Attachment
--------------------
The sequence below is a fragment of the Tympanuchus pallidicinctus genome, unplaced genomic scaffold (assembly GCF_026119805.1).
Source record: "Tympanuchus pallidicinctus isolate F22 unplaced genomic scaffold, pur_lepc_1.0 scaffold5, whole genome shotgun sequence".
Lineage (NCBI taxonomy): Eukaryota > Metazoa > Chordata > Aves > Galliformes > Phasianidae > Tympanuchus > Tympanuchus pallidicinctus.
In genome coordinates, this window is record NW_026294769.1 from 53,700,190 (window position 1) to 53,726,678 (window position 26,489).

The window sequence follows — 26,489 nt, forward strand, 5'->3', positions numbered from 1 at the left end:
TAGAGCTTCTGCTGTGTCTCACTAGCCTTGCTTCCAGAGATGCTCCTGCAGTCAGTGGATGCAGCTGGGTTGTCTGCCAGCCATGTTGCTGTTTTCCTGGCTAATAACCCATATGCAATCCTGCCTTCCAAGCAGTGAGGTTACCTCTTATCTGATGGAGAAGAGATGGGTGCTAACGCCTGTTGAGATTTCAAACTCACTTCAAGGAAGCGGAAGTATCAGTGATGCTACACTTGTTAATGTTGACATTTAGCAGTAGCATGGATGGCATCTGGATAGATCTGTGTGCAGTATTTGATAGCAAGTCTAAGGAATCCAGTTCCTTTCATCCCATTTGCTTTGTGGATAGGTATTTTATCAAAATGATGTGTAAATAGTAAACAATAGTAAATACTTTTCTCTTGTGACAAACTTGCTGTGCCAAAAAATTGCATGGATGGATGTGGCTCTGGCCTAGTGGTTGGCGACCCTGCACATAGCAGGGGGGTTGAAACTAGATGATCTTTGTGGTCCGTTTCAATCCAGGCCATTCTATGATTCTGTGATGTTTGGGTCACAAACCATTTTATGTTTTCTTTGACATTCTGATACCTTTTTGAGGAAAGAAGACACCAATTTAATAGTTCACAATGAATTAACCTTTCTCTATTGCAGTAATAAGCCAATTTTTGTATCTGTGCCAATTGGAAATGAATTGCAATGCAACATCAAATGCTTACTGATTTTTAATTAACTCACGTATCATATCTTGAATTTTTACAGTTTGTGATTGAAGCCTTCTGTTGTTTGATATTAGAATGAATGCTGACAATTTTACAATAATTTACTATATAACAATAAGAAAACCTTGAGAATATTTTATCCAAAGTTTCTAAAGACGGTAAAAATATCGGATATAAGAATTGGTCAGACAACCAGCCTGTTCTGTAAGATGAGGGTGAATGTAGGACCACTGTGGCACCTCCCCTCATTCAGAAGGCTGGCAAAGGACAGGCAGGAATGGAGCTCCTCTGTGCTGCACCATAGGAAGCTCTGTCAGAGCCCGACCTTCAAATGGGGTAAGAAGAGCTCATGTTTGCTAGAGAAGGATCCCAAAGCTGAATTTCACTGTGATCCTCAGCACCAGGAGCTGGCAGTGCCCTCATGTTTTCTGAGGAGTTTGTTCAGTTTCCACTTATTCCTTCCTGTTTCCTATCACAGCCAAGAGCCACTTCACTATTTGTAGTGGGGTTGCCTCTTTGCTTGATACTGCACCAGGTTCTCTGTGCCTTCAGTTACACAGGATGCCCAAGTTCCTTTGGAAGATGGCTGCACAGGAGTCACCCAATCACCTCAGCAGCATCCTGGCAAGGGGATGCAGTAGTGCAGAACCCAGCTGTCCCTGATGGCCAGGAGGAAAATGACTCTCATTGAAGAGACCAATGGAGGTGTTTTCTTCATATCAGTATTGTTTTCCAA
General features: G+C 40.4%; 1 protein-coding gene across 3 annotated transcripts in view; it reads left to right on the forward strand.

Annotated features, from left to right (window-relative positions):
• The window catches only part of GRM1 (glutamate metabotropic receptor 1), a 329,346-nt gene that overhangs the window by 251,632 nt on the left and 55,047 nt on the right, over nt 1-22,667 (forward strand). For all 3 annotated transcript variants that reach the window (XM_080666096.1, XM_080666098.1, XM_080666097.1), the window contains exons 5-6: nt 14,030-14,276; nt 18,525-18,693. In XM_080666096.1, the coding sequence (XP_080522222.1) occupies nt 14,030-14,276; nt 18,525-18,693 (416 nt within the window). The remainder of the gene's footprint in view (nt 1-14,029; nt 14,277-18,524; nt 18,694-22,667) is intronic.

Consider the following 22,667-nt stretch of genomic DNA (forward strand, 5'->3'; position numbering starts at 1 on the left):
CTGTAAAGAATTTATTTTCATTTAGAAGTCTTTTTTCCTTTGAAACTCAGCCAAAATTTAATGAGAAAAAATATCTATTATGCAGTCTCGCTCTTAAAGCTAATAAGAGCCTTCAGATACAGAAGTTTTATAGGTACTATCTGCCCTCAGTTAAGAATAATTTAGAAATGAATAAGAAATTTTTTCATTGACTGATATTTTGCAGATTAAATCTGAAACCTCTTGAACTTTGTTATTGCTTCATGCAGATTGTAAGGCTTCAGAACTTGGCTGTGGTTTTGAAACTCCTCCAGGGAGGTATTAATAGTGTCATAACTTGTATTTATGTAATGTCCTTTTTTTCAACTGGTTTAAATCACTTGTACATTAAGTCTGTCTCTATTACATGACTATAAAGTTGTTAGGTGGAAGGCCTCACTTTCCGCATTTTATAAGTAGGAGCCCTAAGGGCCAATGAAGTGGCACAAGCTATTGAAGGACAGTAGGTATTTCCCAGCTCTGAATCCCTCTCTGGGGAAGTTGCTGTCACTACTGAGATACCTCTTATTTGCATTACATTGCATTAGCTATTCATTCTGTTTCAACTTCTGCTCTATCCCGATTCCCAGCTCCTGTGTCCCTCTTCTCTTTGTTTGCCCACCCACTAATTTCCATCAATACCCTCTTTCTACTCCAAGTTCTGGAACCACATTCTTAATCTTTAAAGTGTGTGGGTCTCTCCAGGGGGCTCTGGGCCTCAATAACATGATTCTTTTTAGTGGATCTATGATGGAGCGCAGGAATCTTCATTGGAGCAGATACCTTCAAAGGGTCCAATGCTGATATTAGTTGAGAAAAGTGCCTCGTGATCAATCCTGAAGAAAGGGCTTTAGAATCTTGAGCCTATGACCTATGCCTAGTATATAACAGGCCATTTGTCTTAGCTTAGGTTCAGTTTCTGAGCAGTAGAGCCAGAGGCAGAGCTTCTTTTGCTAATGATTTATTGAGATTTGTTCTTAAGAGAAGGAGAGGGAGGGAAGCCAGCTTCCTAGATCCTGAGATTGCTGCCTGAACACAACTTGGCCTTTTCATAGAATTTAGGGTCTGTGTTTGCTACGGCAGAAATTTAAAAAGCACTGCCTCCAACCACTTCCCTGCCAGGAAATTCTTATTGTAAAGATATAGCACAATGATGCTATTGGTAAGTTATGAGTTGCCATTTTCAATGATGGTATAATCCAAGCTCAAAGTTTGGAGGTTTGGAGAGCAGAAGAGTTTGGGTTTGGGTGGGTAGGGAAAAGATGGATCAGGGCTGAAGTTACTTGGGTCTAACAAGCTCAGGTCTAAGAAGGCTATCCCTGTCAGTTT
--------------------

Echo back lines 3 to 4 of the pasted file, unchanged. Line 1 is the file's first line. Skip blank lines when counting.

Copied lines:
Lineage (NCBI taxonomy): Eukaryota > Metazoa > Chordata > Aves > Galliformes > Phasianidae > Tympanuchus > Tympanuchus pallidicinctus.
In genome coordinates, this window is record NW_026294769.1 from 53,700,190 (window position 1) to 53,726,678 (window position 26,489).